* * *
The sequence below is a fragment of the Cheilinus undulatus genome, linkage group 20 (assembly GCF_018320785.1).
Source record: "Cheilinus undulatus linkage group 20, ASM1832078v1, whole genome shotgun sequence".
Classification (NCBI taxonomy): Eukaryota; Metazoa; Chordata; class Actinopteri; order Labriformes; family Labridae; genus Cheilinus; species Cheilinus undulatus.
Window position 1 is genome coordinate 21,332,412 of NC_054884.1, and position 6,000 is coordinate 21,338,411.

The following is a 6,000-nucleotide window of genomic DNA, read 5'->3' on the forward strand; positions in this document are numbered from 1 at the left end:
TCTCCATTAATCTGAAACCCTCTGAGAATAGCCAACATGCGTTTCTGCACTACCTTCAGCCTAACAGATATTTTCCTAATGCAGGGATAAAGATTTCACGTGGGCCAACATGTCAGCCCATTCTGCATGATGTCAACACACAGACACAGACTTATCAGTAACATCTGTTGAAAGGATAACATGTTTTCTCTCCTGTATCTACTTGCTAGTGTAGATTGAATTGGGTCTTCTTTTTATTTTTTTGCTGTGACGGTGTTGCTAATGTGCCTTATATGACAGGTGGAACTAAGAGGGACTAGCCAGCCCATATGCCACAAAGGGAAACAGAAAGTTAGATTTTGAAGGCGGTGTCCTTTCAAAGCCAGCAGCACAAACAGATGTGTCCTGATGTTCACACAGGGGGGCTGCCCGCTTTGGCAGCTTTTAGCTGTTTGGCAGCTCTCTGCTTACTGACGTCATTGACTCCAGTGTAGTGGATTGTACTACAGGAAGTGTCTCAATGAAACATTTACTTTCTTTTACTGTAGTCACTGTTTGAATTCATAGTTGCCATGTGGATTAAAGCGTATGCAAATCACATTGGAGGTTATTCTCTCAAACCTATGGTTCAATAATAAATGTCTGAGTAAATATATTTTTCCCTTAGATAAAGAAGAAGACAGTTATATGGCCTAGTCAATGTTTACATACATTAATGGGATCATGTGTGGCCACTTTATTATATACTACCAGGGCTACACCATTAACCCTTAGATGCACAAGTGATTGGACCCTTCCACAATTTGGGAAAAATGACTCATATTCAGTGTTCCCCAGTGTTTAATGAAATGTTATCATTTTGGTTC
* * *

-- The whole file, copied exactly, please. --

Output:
The sequence below is a fragment of the Cheilinus undulatus genome, linkage group 20 (assembly GCF_018320785.1).
Source record: "Cheilinus undulatus linkage group 20, ASM1832078v1, whole genome shotgun sequence".
Classification (NCBI taxonomy): Eukaryota; Metazoa; Chordata; class Actinopteri; order Labriformes; family Labridae; genus Cheilinus; species Cheilinus undulatus.
Window position 1 is genome coordinate 21,332,412 of NC_054884.1, and position 6,000 is coordinate 21,338,411.

The following is a 6,000-nucleotide window of genomic DNA, read 5'->3' on the forward strand; positions in this document are numbered from 1 at the left end:
TCTCCATTAATCTGAAACCCTCTGAGAATAGCCAACATGCGTTTCTGCACTACCTTCAGCCTAACAGATATTTTCCTAATGCAGGGATAAAGATTTCACGTGGGCCAACATGTCAGCCCATTCTGCATGATGTCAACACACAGACACAGACTTATCAGTAACATCTGTTGAAAGGATAACATGTTTTCTCTCCTGTATCTACTTGCTAGTGTAGATTGAATTGGGTCTTCTTTTTATTTTTTTGCTGTGACGGTGTTGCTAATGTGCCTTATATGACAGGTGGAACTAAGAGGGACTAGCCAGCCCATATGCCACAAAGGGAAACAGAAAGTTAGATTTTGAAGGCGGTGTCCTTTCAAAGCCAGCAGCACAAACAGATGTGTCCTGATGTTCACACAGGGGGGCTGCCCGCTTTGGCAGCTTTTAGCTGTTTGGCAGCTCTCTGCTTACTGACGTCATTGACTCCAGTGTAGTGGATTGTACTACAGGAAGTGTCTCAATGAAACATTTACTTTCTTTTACTGTAGTCACTGTTTGAATTCATAGTTGCCATGTGGATTAAAGCGTATGCAAATCACATTGGAGGTTATTCTCTCAAACCTATGGTTCAATAATAAATGTCTGAGTAAATATATTTTTCCCTTAGATAAAGAAGAAGACAGTTATATGGCCTAGTCAATGTTTACATACATTAATGGGATCATGTGTGGCCACTTTATTATATACTACCAGGGCTACACCATTAACCCTTAGATGCACAAGTGATTGGACCCTTCCACAATTTGGGAAAAATGACTCATATTCAGTGTTCCCCAGTGTTTAATGAAATGTTATCATTTTGGTTC